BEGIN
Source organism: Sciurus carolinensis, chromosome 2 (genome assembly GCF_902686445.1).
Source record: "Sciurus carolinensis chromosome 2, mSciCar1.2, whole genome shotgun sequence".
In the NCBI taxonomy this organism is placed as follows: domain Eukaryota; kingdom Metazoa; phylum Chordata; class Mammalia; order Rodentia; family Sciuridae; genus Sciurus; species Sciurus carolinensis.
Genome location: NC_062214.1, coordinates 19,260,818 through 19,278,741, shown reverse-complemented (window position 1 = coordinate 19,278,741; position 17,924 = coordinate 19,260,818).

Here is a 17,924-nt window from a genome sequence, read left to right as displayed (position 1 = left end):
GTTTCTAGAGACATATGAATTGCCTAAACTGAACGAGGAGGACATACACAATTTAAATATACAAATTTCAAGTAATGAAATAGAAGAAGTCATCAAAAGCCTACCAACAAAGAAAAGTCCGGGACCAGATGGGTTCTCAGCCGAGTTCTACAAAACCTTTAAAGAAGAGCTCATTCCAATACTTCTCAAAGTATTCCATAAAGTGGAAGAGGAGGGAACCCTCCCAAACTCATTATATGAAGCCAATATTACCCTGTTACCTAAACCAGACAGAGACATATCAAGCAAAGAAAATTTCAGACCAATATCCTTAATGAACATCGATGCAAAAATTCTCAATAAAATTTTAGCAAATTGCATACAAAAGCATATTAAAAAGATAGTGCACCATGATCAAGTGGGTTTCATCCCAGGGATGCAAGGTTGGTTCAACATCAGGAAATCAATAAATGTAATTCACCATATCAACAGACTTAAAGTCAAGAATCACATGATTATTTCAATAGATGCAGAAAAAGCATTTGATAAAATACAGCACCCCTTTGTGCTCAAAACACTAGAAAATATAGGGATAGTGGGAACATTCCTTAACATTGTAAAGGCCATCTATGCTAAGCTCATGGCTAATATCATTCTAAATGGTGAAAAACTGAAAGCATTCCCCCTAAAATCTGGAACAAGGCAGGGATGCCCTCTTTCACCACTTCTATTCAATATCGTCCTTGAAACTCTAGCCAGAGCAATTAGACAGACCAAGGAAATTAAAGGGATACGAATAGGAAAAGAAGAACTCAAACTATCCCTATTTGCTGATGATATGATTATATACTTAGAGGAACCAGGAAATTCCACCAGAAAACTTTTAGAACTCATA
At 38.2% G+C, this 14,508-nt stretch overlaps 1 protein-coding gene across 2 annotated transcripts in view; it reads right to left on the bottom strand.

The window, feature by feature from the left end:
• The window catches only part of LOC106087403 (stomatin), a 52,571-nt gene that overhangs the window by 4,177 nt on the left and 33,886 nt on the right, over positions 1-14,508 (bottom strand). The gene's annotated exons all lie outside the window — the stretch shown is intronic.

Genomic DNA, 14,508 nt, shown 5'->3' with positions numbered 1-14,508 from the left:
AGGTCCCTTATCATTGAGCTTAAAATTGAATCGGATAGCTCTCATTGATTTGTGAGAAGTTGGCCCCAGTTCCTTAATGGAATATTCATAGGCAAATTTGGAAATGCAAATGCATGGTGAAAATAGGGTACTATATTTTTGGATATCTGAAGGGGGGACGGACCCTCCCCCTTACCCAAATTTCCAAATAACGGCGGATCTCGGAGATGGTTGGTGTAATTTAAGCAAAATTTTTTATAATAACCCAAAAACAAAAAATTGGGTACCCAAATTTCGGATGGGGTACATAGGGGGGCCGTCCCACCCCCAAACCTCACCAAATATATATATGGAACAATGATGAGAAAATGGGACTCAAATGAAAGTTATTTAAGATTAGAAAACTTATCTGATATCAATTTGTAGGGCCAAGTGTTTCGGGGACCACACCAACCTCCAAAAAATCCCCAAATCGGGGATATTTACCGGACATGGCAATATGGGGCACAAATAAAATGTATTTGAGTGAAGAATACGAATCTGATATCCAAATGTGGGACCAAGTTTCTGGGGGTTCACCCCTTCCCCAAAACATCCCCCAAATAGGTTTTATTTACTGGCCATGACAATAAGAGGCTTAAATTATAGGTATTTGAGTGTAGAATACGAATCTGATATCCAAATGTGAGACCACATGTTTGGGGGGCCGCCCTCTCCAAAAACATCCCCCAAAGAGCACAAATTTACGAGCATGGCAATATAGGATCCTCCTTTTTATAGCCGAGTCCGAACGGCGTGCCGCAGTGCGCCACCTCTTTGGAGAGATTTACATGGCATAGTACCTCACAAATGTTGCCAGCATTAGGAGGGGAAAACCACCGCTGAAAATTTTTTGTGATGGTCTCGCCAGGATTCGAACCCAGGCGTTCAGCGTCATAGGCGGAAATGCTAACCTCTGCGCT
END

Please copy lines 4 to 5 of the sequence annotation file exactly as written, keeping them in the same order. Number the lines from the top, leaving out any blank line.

Genome location: NC_062214.1, coordinates 19,260,818 through 19,278,741, shown reverse-complemented (window position 1 = coordinate 19,278,741; position 17,924 = coordinate 19,260,818).

Here is a 17,924-nt window from a genome sequence, read left to right as displayed (position 1 = left end):